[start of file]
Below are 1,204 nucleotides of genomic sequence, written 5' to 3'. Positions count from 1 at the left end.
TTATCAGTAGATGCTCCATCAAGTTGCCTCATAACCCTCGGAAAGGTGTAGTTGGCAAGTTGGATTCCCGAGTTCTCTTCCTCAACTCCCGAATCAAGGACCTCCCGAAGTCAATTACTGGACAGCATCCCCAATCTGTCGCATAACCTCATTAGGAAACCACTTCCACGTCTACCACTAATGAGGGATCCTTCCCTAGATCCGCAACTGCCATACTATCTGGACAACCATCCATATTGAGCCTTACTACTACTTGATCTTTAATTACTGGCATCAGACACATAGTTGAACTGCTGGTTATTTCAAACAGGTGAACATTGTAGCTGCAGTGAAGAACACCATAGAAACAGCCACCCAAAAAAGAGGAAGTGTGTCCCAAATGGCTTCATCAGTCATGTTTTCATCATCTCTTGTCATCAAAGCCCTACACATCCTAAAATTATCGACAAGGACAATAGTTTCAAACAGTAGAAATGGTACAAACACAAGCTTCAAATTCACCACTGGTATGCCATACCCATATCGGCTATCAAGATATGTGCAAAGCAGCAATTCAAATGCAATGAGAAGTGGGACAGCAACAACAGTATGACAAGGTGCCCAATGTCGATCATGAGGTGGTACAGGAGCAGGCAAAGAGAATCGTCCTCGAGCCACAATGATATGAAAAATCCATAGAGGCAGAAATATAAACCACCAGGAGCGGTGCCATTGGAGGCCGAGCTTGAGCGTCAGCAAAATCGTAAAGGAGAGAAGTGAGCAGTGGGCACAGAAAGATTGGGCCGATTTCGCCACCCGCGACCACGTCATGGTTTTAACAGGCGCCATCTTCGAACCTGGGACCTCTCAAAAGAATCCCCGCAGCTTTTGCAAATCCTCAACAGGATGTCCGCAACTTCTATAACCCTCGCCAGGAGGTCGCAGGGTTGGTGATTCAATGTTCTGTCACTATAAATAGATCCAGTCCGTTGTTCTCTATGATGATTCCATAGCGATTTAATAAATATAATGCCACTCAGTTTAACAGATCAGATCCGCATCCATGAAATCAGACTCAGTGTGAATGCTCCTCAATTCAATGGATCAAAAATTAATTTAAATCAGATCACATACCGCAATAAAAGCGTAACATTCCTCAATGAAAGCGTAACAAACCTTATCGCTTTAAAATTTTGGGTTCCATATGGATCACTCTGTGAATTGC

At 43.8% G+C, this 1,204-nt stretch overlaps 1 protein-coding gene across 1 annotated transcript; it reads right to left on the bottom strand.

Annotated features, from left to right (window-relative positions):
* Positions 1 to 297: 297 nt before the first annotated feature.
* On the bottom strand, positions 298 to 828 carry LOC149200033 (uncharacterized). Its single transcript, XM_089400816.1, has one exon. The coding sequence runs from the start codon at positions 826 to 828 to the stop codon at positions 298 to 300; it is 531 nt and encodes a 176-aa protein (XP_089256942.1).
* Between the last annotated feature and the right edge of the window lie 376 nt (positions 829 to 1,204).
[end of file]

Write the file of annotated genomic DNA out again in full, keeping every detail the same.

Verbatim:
Below are 1,204 nucleotides of genomic sequence, written 5' to 3'. Positions count from 1 at the left end.
TTATCAGTAGATGCTCCATCAAGTTGCCTCATAACCCTCGGAAAGGTGTAGTTGGCAAGTTGGATTCCCGAGTTCTCTTCCTCAACTCCCGAATCAAGGACCTCCCGAAGTCAATTACTGGACAGCATCCCCAATCTGTCGCATAACCTCATTAGGAAACCACTTCCACGTCTACCACTAATGAGGGATCCTTCCCTAGATCCGCAACTGCCATACTATCTGGACAACCATCCATATTGAGCCTTACTACTACTTGATCTTTAATTACTGGCATCAGACACATAGTTGAACTGCTGGTTATTTCAAACAGGTGAACATTGTAGCTGCAGTGAAGAACACCATAGAAACAGCCACCCAAAAAAGAGGAAGTGTGTCCCAAATGGCTTCATCAGTCATGTTTTCATCATCTCTTGTCATCAAAGCCCTACACATCCTAAAATTATCGACAAGGACAATAGTTTCAAACAGTAGAAATGGTACAAACACAAGCTTCAAATTCACCACTGGTATGCCATACCCATATCGGCTATCAAGATATGTGCAAAGCAGCAATTCAAATGCAATGAGAAGTGGGACAGCAACAACAGTATGACAAGGTGCCCAATGTCGATCATGAGGTGGTACAGGAGCAGGCAAAGAGAATCGTCCTCGAGCCACAATGATATGAAAAATCCATAGAGGCAGAAATATAAACCACCAGGAGCGGTGCCATTGGAGGCCGAGCTTGAGCGTCAGCAAAATCGTAAAGGAGAGAAGTGAGCAGTGGGCACAGAAAGATTGGGCCGATTTCGCCACCCGCGACCACGTCATGGTTTTAACAGGCGCCATCTTCGAACCTGGGACCTCTCAAAAGAATCCCCGCAGCTTTTGCAAATCCTCAACAGGATGTCCGCAACTTCTATAACCCTCGCCAGGAGGTCGCAGGGTTGGTGATTCAATGTTCTGTCACTATAAATAGATCCAGTCCGTTGTTCTCTATGATGATTCCATAGCGATTTAATAAATATAATGCCACTCAGTTTAACAGATCAGATCCGCATCCATGAAATCAGACTCAGTGTGAATGCTCCTCAATTCAATGGATCAAAAATTAATTTAAATCAGATCACATACCGCAATAAAAGCGTAACATTCCTCAATGAAAGCGTAACAAACCTTATCGCTTTAAAATTTTGGGTTCCATATGGATCACTCTGTGAATTGC

At 43.8% G+C, this 1,204-nt stretch overlaps 1 protein-coding gene across 1 annotated transcript; it reads right to left on the bottom strand.

Annotated features, from left to right (window-relative positions):
* Positions 1 to 297: 297 nt before the first annotated feature.
* On the bottom strand, positions 298 to 828 carry LOC149200033 (uncharacterized). Its single transcript, XM_089400816.1, has one exon. The coding sequence runs from the start codon at positions 826 to 828 to the stop codon at positions 298 to 300; it is 531 nt and encodes a 176-aa protein (XP_089256942.1).
* Between the last annotated feature and the right edge of the window lie 376 nt (positions 829 to 1,204).